Portland Trail Blazers Made The Right Call In Not Trading Malcolm Brogdon

Patrick Rogers| Oregon Sports News

While I was hyped for the beginning of the season, the Portland Trail Blazers’ injuries piled up fast. Because of this, the Blazers got off to a rough start and haven’t recovered. Coming into the trade deadline, some fans called for the team to send Malcolm Brogdon out to recoup some expiring salaries, but the Blazers didn’t move him. Let me explain why this was the best move for the Blazers.

From a financial standpoint, Brogdon has two years left on his deal. So, based on this, Brogdon wasn’t going to be traded. Teams looking to improve quickly, with less risk, look for those players in the last year of their deal, known as expiring contracts. Typically, if teams are going to trade an expiring contract, it boils down to two reasons. The first is to offer a playoff-contending team the expiring contract for some prospects and draft picks back. Currently, the Blazers have plenty of both, so they have little incentive to do so. The other reason to trade an expiring contract would be to get something back for players that they don’t believe will resign from the team in the offseason. Both of these situations don’t apply to Brogdon because he has two years (this year and next) left on his contract.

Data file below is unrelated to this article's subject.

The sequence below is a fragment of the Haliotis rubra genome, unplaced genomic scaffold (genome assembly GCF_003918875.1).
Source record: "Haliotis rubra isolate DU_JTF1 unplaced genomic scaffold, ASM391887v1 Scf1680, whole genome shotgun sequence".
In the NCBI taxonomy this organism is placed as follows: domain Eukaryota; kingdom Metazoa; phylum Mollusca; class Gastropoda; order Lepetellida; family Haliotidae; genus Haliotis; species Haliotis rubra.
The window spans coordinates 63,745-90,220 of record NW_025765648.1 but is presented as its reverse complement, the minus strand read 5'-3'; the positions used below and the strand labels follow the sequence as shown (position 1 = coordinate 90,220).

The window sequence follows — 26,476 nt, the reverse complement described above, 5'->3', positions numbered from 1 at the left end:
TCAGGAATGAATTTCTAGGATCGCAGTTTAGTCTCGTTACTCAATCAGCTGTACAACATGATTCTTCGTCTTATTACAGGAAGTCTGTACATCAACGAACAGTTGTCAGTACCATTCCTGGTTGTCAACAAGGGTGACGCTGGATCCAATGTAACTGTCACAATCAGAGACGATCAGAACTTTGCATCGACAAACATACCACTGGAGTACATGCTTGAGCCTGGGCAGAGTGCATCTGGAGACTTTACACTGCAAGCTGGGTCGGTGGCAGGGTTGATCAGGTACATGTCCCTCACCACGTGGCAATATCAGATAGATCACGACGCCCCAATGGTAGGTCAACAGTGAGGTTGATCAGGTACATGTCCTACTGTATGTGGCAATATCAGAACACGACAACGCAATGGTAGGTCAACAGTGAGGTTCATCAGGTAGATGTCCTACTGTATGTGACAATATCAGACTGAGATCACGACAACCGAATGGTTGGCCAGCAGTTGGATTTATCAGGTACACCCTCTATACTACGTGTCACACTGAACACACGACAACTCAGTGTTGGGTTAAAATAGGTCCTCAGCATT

Despite missing twelve games this year, Brogdon is still fourth on the team in minutes. The Blazers have been thin at guard the whole year, thanks to injuries to their core. It’s clear to me that just by looking at the depth chart, Brogdon is the only pure point guard on the team. The Blazers did have another pure point guard on their team in Skylar Mays, but he was waived on  January 6th and is now a member of the Los Angeles Lakers. On top of needing Brogdon to be the only point guard on the team, he’s also the Blazer’s best three-point shooter. The team this year has struggled from there, landing 25th in the league. Brogdon’s 41.2% from three is good for the top 30 in the league, so imagine how anemic the team would be without his shooting.

We can agree that Scoot isn’t ready to take over the team yet, which leads me to my next point. Malcolm Brogdon is one of the most intelligent players in the league. When the Blazers traded for him, the first thought out of the Blazers camp was how impressed they were with his intellect and ability to minimize turnovers on the court. Off the court, Brogdon is one of the few NBA players who stayed all four years at his college, Virginia University, earning two degrees in his time there. Fast forward to his seventh year in the league, and many people across the NBA regard him as the perfect mentor for a young guard such as Scoot. His nickname in the league is “The President” because he’s considered the most articulate player in the league. For players to succeed in the league, they need to be a part of a team with a great culture. Brogdon is one of those players that you need on your team to create that culture.

The Blazers didn’t trade Malcolm Brogdon at the deadline, and I agree with that move. Moneywise, he still has another year left on his contract, so teams weren’t as eager to trade for the former sixth man of the year. He’s the only pure point guard on this team now (while Scoot develops), and he is a top three-point shooter in the league. Internally, Brogdon is a culture creator, and another year of his presence in the locker room will prove a positive one for the young players on the team.